The mobile hardware arms race is about to get a new super-weapon. According to a blog post on Samsung Tomorrow, the company's electronics division has begun production of the world's first run of 8Gb (that's gigabit, not gigabyte) memory modules designed for mobile devices. The 8Gb LPDDR4 chips are roughly twice as dense as the previous generation of mobile memory. The first OEM product offered using the new design will be a 4 gigabyte RAM module.
Unlike a lot of Android OEMs, Samsung makes many of the components that go into devices in-house. Its chip powers not just Samsung devices, but a large chunk of all phones. Samsung's newest memory chips rely on new manufacturing tech that packs in a full gigabyte of RAM on a single die. That would make it economical to get a whopping 4GB of RAM in a phone or tablet.
If you've used Android 4.1 or later on a phone or tablet with 1GB of RAM, you know things can get a little tight in the memory department. That's what makes newer and slightly underpowered devices like the Lenovo Yoga a little disappointing. Google has decided to trim the fat with Android 4.4 in an initiative they've christened "Project Svelte." This isn't a single change, it's a wide range of additions to the Android API and optional hardware configurations designed to make KitKat run smoothly on devices with as little as 512MB of system memory.
According to the new 4.4 developer page, Project Svelte starts with recommendations and options targeted at device manufacturers.
Yesterday's video for the allegedly "new" Nexus 7, widely speculated to be revealed at Google's July 24th event, was a bit low-fi to get the details. Today CNET has a new image, purportedly from the same source, that gives us a clearer image of that specification sticker on the back of the tablet. There's just one new piece of information that we couldn't make out before, under the "Memory" entry: DDR3LM 1600 256M*16.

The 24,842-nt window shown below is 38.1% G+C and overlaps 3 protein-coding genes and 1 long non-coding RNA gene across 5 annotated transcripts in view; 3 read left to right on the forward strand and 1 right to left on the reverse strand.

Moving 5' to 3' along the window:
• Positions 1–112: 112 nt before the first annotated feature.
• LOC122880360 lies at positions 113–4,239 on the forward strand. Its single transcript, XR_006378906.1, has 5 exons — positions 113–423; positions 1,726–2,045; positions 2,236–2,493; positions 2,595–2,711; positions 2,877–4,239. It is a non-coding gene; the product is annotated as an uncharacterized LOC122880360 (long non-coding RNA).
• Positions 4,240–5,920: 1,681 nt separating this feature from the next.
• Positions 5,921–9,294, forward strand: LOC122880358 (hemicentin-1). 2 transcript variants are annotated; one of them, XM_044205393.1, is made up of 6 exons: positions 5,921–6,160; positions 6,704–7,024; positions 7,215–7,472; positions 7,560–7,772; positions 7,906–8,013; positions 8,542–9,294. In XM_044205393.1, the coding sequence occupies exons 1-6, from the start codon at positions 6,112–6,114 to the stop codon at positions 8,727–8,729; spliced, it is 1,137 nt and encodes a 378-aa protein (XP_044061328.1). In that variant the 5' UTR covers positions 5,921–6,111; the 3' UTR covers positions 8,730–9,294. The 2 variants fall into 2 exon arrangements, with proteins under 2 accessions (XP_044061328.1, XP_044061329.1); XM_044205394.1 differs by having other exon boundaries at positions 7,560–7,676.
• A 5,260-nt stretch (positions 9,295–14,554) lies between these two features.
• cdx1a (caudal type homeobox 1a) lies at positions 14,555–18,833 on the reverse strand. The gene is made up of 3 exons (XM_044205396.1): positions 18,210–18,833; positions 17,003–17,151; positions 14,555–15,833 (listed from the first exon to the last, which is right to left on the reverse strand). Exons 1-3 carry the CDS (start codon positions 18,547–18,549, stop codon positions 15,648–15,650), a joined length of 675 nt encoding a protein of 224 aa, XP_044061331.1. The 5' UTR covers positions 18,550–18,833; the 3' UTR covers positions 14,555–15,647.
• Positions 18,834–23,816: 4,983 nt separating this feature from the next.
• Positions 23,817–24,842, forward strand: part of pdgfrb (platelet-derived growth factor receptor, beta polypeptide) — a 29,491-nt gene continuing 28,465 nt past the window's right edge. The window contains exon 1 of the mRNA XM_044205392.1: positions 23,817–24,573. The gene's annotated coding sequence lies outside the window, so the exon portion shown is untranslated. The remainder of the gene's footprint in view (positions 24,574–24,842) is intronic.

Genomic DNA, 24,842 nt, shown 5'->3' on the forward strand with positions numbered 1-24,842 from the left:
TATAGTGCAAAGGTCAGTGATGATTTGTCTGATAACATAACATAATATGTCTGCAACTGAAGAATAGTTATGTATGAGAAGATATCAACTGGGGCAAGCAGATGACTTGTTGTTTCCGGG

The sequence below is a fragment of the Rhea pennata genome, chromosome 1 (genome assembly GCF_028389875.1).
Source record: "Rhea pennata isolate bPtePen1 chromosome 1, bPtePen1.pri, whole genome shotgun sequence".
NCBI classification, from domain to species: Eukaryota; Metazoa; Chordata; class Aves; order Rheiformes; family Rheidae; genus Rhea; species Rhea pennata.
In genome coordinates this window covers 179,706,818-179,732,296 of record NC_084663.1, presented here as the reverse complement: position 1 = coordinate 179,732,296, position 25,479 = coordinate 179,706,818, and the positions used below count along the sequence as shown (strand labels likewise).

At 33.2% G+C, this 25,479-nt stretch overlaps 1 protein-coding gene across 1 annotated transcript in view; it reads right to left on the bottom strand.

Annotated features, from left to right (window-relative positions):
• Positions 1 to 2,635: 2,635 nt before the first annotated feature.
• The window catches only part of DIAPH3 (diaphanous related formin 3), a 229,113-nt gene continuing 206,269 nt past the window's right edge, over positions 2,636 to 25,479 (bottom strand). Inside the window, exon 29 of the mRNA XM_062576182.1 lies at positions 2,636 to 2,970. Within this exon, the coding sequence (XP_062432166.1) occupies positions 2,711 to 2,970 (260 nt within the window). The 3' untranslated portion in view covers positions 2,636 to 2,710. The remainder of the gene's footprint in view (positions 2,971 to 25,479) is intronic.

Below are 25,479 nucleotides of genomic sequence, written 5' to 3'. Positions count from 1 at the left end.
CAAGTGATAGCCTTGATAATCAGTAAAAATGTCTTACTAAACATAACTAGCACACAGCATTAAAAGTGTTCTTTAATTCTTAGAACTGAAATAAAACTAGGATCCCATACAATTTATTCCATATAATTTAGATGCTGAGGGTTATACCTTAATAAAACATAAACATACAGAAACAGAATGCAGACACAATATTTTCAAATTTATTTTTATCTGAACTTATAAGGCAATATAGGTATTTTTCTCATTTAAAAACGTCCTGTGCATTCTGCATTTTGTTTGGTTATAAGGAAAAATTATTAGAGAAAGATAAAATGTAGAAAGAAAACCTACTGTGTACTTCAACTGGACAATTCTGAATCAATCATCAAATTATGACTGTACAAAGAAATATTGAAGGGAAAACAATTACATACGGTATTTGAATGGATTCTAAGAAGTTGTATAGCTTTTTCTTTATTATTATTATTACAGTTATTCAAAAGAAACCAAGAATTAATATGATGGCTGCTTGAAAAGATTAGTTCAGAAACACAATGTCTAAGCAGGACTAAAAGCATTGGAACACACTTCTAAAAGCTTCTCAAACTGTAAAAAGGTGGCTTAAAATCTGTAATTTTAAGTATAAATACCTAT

While Samsung pushes its newest flagship, the Galaxy S III, out all over the world, a few markets have been rumored to get a version with modified guts. Rumors previously circulated that the Japanese variant of the device would include twice the RAM of its global counterpart, and now we're hearing straight from Samsung that the Canadian variant will, in fact, come with 2GB of RAM. Additional internal changes include a 1.5GHz S4 processor (sorry, no quad-core Exynos in the Great White North), and LTE.
In the endless components arms race of the Information Age, cheaper, faster, and smaller are the mantras that perk up the customers' ears and line the tech giants pockets with cash. The latest innovation in one of the key areas of electronic components is DDR4 memory. The spec is said to reduce power consumption by 20-40% based on a maximum 1.2 volts of power use.
While running at the same bandwidth as its predecessor, DDR3 memory, the new spec will run with up to 40% less power draw.
If you were to come up with your ideal phone, the specs would probably look like those rumored for the mysterious LG LS970 on Sprint. This phone will reportedly have the Qualcomm APQ8064 (Snapdragon S4) at its heart. This is a quad-core 28nm Krait chip with the next-generation Adreno 320 GPU. Since this is an "APQ" chip, that means a separate LTE data modem will be used, currently listed in the leaked profile as the MSM9615.
As we know, the source code for Android 4.0 "Ice Cream Sandwich" is going to be published fairly soon, which means developers of all trades will be able to download, modify, and compile it into ROMs. A few great examples of this are handset manufacturers (SE, Motorola, HTC, etc) working on incorporating ICS into new and existing devices as well as CyanogenMod developers merging the source with all the awesome modifications they've added into CM so far.
Update: In a new Facebook update, HTC explained that some apps would be cut to allow enough space for the Gingerbread update. Looks like it was all about internal storage after all, rather than RAM.
That was quick. HTC, via its UK Facebook page, has announced that Gingerbread will be coming to the Desire after all. Despite the all but scientific conclusion of HTC's engineers, after rigorous testing, that "there isn’t enough memory to ...